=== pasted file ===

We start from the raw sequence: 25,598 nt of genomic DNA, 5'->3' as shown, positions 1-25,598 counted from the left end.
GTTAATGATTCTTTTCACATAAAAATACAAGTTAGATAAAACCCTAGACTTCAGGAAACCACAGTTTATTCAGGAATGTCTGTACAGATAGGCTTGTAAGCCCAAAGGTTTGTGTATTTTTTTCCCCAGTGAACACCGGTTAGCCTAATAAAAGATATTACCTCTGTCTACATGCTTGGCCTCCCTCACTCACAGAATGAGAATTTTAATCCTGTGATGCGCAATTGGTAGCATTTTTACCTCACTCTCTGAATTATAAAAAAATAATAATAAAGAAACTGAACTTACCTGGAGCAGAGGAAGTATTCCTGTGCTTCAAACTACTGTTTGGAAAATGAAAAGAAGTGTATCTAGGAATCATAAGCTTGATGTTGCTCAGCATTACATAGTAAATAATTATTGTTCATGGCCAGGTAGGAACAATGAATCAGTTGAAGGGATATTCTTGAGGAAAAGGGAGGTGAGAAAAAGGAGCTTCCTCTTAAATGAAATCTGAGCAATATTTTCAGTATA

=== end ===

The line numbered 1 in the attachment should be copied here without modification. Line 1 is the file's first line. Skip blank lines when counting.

We start from the raw sequence: 25,598 nt of genomic DNA, 5'->3' as shown, positions 1-25,598 counted from the left end.